Flipping houses may seem like an excellent way to invest in real estate, at least from what you've probably seen on TV. You buy a house that's falling apart, make repairs, and then sell it a few months later at a profit in the tens of thousands of dollars. Sounds great, right?
While this is certainly possible, and many people earn fantastic returns fixing and flipping houses, there's a lot more to the story.
The reality of house flipping
First off, it's absolutely true that there is big money to be made fixing and flipping houses. But it's not easy money. There are several ways to earn passive income with real estate investing that are far easier. In reality, there are some truths you need to know before you dive in:
- Flipping houses has a lot of expenses, and they can be very hard to predict.
- It can be very difficult to finance a fix-and-flip project.
- You probably need a source of fix-and-flip projects other than the MLS.
- You'll need a team of trained professionals in your corner, and your success (or failure) will depend heavily on them.
For a little more color, here's what beginners should know about each of these points, as well as some links to in-depth discussions where you can learn more.
Beware of the costs involved -- and the uncertainty
I don't want to get too far into the weeds here when it comes to analyzing potential houses to flip (you can check out this guide for a more thorough discussion). But for the purposes of this discussion, it's important to know there are several costs involved with flipping properties, some of which beginners don't typically consider. And the expenses of a fix-and-flip almost never match up perfectly with your projections, which can make your potential profit margin very tough to predict.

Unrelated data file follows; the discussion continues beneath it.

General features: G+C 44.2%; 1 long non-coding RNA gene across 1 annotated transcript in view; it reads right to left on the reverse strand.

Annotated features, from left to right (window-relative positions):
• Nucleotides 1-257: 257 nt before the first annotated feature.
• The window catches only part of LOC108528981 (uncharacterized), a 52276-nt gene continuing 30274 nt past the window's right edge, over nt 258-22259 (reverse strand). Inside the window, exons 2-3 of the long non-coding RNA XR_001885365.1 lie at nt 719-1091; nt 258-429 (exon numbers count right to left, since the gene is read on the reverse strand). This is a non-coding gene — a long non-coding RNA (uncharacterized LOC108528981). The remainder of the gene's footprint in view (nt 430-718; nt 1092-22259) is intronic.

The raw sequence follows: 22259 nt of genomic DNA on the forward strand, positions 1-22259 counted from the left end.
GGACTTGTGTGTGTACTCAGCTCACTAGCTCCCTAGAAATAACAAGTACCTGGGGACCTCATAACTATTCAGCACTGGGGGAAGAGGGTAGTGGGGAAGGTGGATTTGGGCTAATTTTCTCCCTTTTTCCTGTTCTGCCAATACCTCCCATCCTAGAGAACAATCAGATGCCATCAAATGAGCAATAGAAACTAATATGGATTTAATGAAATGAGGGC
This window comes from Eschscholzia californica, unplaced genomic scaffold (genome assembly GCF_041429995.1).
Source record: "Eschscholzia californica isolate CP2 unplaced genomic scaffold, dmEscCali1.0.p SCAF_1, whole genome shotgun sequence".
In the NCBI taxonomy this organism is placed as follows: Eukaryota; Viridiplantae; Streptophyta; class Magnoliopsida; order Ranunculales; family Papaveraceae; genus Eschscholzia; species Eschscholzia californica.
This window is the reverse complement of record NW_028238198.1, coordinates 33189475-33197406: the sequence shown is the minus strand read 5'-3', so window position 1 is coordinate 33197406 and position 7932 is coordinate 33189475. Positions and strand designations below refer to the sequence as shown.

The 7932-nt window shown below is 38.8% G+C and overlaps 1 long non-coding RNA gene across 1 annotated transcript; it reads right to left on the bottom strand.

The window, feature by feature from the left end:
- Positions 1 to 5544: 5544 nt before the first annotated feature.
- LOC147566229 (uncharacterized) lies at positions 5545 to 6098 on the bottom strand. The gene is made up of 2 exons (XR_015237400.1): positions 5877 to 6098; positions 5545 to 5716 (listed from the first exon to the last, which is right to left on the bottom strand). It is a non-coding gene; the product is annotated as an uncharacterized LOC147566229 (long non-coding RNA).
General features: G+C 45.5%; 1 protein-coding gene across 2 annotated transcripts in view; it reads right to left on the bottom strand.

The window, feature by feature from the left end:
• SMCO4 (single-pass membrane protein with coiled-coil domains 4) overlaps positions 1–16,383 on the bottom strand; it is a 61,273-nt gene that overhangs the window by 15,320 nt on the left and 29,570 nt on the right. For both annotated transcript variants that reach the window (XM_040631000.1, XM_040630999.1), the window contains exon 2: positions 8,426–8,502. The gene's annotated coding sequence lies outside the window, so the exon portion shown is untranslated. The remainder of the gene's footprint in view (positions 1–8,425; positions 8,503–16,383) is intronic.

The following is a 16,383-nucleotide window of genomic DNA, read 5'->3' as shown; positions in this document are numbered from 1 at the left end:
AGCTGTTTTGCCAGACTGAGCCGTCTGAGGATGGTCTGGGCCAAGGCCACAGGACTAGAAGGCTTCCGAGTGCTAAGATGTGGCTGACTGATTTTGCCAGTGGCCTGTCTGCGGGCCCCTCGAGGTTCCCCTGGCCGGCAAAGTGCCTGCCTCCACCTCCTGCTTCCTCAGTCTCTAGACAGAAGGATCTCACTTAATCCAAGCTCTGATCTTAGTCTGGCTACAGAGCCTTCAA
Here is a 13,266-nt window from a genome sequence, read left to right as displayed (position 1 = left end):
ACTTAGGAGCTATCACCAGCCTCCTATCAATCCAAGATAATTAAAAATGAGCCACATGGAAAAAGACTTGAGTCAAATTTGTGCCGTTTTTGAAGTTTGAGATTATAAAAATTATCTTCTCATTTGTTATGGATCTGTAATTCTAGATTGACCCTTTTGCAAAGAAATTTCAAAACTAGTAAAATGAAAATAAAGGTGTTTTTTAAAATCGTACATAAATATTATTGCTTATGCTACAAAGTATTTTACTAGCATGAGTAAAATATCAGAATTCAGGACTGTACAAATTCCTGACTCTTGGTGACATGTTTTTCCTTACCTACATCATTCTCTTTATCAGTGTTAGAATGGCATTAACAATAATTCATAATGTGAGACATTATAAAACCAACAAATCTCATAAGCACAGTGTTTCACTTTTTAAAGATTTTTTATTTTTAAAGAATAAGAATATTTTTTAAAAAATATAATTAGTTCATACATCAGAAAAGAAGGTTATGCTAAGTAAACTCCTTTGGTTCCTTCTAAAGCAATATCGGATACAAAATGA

First, you'll need to be able to estimate a property's market value and know how much to offer to make your project profitable. This is easier said than done, especially when it comes to properties in truly horrible condition. And if you're a true bargain hunter and buy properties at auction, you might not even be allowed to look inside. Don't forget the closing costs you'll have to pay to actually buy the property, too.
You'll then need to estimate what repairs the property will need and how much they'll cost. And then allow for significant wiggle room because there will always be some sort of repair you aren't expecting. Then, you'll need to estimate the property's market value after the repairs are completed, also known as the after-repaired value, or ARV.
Don't forget to account for the property's holding costs. This is the big one that many rookie house flippers overlook. For example, if you hold the property for six months, you'll have to pay six months' worth of insurance and property taxes. If you finance the property, you'll have to make mortgage payments. And don't forget about utilities.
Finally, when you sell the property, you'll have some costs associated with selling it. Unless you're a licensed real estate agent, you'll probably want to hire one. You'll also have to pay commission to a buyer's agent, closing costs, and other expenses. And if you end up earning a profit, don't forget that you'll have to pay capital gains tax on it.
In a nutshell, flipping houses can be expensive. And you need to expect the unexpected.
Financing a fix-and-flip project can be difficult
Financing a house you plan to fix and flip can be very different than the process of obtaining a mortgage for a home you plan to live in, or even a move-in-ready investment property.
Specifically, banks are generally in the business of making loans on properties that are not in need of extensive repairs. There are some loans that allow for extensive renovations to be financed into the principal, such as the FHA renovation mortgage, but these are made with the idea that the buyer will keep the home after.